I'm back from a hectic two days in Salt Lake City. I went to see a friend, but plans changed, schedules were busy, and there were boyfriends with priority so I left early.
The night before was an interesting sociological experience with enormous families. Mine is small, we are more on the quiet side (by comparison), and getting together is a reunion we shoot for every 5-10 years with only half of us showing up (I haven't been to one since I was a teenager). This family Christmas party was the opposite- there were so many people it was standing room only in the house and I could barely hear when I was talking with someone. A giant pot of green chili was on the stove and could have fed well over 100. There were probably close to 70 people there- and that was just aunts, uncle, and cousins. And only half of them live in Salt Lake.
I felt out of place being a non-relative at such a shindig. Especially when one of the cousins told me, "The more you try to fit in, the more you'll stand out." That was about the point when I kept my mouth shut and engaged in conversations with people who wanted to talk and not ask me questions.
That morning while talking about family, the giant Rubbermaid bin came down from the closet and we poured over the old pictures with my friend's mother, who has been organizing the albums little by little over the years when she gets the chance.
Since I had just gone through pictures with my aunt and uncle, I talked about the importance of having a designated family archivist to keep everything together in one place. In my mother's family, that was my aunt, who had duplicates of everything and an extensive file system full of the genealogy research she had done. We used to joke that she was the "picture whore" but it's a good thing she took control because it means everything is together. Since she passed away this last winter, I'm not sure who the next picture whore will be.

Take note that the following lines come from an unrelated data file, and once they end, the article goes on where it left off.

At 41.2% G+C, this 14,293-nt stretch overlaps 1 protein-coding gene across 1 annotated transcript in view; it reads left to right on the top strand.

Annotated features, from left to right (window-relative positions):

On my father's side, I'm determined to fill this role. My great uncle did most of the dirty work with tracking our family history back to the Revolutionary War. He was extensive and organized, and since he died, all the carefully reprinted photos, birth certificates and newspaper clippings are sitting in the trunk of my car in a plastic tub one would use to wash dishes in the sink.
I've got to get it together.
I also appreciate that we all need to hash out who's who and what's what with the photos. It means we have to get together more and consult each other to put it in order. There is nothing like someone else's family to make you appreciate your own.